Roy Lichtenstein was a leading figure in the American Pop Art movement.
In the 1950s, Roy Lichtenstein lived in New York and created his own form of abstract expressionism by incorporating themes such as cowboys and Indians into his compositions. In 1961, he began to experiment with bright, graphic works that parodied American popular culture. Borrowing art techniques from the printing industry, Lichtenstein produced pictures based on comic strip images. He painted advertising imagery alongside highly sophisticated references to art history, before littering them with his Ben-Day dots, lettering and speech balloons, all of which would become signatures of his artwork.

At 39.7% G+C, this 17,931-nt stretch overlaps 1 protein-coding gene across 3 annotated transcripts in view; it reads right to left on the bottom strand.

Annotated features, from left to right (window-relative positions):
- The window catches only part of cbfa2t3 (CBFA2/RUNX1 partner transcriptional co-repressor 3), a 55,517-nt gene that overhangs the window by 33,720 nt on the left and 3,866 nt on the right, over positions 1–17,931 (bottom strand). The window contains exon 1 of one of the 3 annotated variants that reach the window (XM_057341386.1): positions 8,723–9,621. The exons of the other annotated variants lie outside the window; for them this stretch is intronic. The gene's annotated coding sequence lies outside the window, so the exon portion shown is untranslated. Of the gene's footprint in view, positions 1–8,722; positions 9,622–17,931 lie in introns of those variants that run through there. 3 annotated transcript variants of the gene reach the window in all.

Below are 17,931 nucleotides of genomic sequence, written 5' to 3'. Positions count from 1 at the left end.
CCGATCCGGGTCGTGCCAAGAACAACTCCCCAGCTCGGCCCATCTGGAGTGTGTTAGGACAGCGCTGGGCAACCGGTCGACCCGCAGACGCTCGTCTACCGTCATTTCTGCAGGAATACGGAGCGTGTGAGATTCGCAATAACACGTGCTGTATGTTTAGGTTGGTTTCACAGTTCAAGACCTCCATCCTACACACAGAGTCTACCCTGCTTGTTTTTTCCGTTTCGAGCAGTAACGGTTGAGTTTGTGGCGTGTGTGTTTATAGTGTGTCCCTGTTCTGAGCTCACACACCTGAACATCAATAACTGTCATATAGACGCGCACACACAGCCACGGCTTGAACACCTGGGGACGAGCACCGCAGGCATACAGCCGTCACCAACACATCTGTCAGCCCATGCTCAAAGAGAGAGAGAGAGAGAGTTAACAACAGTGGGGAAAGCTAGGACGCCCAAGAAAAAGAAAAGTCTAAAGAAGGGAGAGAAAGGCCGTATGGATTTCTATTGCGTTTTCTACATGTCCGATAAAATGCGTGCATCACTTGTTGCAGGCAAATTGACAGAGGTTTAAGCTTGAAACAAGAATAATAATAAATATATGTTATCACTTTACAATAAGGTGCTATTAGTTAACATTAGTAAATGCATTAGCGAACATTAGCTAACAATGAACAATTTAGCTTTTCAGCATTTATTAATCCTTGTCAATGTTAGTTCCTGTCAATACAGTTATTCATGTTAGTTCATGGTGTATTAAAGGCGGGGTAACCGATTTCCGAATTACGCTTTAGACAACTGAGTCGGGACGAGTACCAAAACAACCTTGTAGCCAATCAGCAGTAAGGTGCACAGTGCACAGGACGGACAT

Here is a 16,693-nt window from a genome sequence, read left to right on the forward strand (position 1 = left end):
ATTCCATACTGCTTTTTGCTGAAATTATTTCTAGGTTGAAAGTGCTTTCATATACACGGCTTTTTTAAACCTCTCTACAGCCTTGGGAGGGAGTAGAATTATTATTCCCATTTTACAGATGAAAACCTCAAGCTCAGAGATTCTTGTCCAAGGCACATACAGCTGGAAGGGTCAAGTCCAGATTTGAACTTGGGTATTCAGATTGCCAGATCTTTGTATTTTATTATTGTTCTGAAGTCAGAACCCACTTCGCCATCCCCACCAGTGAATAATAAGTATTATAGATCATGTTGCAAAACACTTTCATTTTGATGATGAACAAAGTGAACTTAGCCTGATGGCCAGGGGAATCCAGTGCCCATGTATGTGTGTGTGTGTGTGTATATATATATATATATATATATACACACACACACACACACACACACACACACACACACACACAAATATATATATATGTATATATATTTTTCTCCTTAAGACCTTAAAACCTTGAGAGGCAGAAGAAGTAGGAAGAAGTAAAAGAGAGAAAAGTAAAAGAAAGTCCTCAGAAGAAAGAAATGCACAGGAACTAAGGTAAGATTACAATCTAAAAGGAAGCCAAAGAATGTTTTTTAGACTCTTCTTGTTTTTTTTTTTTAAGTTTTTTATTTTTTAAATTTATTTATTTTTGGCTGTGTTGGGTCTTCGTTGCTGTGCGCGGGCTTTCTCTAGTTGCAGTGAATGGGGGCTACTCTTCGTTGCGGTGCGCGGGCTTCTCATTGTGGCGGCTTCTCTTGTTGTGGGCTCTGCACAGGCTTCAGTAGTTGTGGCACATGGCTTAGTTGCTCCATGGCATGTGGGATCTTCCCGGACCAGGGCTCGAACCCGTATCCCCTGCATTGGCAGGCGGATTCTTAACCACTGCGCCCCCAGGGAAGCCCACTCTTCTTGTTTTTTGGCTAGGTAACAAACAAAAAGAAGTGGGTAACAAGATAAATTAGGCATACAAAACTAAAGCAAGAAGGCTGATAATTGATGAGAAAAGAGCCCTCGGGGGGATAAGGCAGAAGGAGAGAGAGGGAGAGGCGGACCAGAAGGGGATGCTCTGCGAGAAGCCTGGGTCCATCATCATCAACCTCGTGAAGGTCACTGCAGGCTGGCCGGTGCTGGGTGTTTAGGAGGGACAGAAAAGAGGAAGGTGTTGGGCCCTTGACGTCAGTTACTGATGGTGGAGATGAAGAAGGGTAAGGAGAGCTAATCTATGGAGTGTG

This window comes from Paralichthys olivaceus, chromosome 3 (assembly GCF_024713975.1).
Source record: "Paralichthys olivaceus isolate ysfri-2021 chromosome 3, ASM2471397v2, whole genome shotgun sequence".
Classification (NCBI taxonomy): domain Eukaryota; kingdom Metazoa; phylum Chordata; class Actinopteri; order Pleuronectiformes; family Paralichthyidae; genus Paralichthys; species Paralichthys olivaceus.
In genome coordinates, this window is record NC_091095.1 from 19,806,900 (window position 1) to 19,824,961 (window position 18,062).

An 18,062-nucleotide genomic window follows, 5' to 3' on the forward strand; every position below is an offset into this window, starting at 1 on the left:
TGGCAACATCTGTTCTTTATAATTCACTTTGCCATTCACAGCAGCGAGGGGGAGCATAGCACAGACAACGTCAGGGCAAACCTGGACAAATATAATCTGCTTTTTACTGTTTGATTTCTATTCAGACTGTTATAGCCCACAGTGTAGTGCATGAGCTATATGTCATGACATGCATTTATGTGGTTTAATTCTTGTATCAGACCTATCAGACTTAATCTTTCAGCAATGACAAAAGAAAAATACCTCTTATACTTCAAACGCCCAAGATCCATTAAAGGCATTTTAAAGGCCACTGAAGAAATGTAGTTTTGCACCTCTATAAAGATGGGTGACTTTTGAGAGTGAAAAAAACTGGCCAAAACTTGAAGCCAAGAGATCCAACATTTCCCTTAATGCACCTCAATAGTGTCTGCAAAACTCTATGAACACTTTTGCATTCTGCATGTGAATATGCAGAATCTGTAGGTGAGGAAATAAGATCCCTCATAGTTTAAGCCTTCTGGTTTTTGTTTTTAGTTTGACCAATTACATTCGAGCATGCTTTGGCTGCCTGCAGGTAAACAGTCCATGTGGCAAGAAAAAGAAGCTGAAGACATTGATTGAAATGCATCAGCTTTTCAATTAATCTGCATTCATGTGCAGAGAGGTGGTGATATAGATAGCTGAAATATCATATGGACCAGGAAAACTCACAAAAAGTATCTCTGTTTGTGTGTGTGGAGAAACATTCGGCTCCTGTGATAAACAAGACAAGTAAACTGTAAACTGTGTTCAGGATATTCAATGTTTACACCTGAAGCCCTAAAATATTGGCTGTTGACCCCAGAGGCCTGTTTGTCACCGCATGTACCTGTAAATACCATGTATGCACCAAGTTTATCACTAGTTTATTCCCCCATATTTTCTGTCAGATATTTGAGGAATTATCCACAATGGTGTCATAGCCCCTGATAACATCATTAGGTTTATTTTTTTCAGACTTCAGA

During the 1960s, Lichtenstein became one of the world’s most famous pop artists, noted for his works Whaam!, Hopeless, Kiss II, and Drowning Girl. Throughout the rest of his career, he continued to produce paintings, limited edition prints and sculptures that incorporated pop culture themes, exhibiting these in more than 240 solo exhibitions in galleries around the world.